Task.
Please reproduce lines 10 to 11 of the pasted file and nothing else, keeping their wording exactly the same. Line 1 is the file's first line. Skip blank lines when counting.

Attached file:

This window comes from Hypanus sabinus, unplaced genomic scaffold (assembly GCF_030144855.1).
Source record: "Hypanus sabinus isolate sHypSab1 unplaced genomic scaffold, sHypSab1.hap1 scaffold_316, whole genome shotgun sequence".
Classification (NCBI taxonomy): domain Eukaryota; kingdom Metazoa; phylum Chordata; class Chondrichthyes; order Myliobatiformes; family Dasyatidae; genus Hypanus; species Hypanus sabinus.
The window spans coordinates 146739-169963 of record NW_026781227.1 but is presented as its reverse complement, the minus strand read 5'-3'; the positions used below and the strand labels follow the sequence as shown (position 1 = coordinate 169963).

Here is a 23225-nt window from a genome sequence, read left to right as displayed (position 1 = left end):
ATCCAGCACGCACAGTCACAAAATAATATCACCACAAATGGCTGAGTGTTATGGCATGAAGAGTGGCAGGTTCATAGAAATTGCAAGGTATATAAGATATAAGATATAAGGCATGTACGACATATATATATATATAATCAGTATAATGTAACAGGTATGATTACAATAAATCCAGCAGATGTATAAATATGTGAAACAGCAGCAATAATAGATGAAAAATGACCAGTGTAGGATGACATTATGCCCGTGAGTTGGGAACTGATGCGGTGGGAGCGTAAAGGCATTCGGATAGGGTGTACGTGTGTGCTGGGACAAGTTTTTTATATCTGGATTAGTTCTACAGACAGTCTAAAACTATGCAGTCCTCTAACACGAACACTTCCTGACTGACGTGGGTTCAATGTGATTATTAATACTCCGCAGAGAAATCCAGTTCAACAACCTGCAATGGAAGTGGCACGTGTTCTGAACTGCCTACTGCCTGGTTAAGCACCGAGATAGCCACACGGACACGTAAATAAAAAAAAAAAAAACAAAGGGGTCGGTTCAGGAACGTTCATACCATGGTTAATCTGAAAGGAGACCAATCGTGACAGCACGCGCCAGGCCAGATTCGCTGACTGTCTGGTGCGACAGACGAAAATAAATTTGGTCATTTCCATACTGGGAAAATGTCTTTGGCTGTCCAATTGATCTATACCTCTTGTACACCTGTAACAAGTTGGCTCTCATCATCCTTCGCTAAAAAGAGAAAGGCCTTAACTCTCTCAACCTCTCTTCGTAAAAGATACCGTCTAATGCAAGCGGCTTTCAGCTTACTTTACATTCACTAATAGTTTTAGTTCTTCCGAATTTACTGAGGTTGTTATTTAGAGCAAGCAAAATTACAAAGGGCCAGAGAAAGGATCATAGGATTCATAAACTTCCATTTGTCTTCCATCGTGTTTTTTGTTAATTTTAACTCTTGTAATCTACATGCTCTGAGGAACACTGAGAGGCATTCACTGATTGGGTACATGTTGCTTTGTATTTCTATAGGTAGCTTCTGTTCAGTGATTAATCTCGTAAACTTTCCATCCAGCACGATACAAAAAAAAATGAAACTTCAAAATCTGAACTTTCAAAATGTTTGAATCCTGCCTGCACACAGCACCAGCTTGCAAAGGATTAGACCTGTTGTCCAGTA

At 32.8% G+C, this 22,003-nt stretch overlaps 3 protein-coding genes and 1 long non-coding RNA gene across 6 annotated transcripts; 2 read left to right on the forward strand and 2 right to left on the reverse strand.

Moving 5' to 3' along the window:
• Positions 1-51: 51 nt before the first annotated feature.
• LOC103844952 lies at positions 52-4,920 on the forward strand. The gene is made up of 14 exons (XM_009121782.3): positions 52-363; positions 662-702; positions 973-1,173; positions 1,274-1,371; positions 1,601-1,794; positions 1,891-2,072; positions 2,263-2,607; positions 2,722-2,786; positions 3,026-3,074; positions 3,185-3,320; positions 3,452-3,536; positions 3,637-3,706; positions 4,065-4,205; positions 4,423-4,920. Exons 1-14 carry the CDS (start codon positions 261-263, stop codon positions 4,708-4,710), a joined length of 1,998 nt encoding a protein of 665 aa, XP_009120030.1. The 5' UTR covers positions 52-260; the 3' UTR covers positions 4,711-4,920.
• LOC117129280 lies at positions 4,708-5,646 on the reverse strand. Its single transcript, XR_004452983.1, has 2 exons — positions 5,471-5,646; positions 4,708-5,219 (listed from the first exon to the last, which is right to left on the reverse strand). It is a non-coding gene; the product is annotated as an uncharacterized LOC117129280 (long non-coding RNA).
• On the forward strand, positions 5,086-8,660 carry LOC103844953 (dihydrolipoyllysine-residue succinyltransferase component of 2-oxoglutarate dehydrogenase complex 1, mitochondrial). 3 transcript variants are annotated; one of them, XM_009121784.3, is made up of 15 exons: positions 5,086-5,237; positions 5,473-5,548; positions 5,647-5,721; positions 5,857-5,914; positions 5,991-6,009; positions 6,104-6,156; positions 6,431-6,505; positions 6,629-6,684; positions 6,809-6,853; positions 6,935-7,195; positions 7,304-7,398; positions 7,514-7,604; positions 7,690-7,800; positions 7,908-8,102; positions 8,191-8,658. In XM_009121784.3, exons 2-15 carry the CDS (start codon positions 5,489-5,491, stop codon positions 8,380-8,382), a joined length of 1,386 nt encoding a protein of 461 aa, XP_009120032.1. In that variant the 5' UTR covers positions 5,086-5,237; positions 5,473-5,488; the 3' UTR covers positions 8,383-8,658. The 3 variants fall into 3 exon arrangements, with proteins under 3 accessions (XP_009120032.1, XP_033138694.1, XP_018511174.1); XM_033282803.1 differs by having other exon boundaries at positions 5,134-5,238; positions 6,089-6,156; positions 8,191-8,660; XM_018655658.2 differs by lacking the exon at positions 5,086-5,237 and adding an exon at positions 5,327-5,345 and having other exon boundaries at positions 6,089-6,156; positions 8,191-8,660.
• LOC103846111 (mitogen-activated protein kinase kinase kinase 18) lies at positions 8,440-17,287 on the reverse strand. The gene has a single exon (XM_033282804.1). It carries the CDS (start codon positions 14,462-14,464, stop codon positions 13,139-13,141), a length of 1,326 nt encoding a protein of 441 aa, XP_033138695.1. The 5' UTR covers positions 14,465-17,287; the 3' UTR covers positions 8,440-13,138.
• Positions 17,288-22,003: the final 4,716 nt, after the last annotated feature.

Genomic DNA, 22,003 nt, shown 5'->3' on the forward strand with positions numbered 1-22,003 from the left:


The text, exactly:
• LOC103844952 lies at positions 52-4,920 on the forward strand. The gene is made up of 14 exons (XM_009121782.3): positions 52-363; positions 662-702; positions 973-1,173; positions 1,274-1,371; positions 1,601-1,794; positions 1,891-2,072; positions 2,263-2,607; positions 2,722-2,786; positions 3,026-3,074; positions 3,185-3,320; positions 3,452-3,536; positions 3,637-3,706; positions 4,065-4,205; positions 4,423-4,920. Exons 1-14 carry the CDS (start codon positions 261-263, stop codon positions 4,708-4,710), a joined length of 1,998 nt encoding a protein of 665 aa, XP_009120030.1. The 5' UTR covers positions 52-260; the 3' UTR covers positions 4,711-4,920.
• LOC117129280 lies at positions 4,708-5,646 on the reverse strand. Its single transcript, XR_004452983.1, has 2 exons — positions 5,471-5,646; positions 4,708-5,219 (listed from the first exon to the last, which is right to left on the reverse strand). It is a non-coding gene; the product is annotated as an uncharacterized LOC117129280 (long non-coding RNA).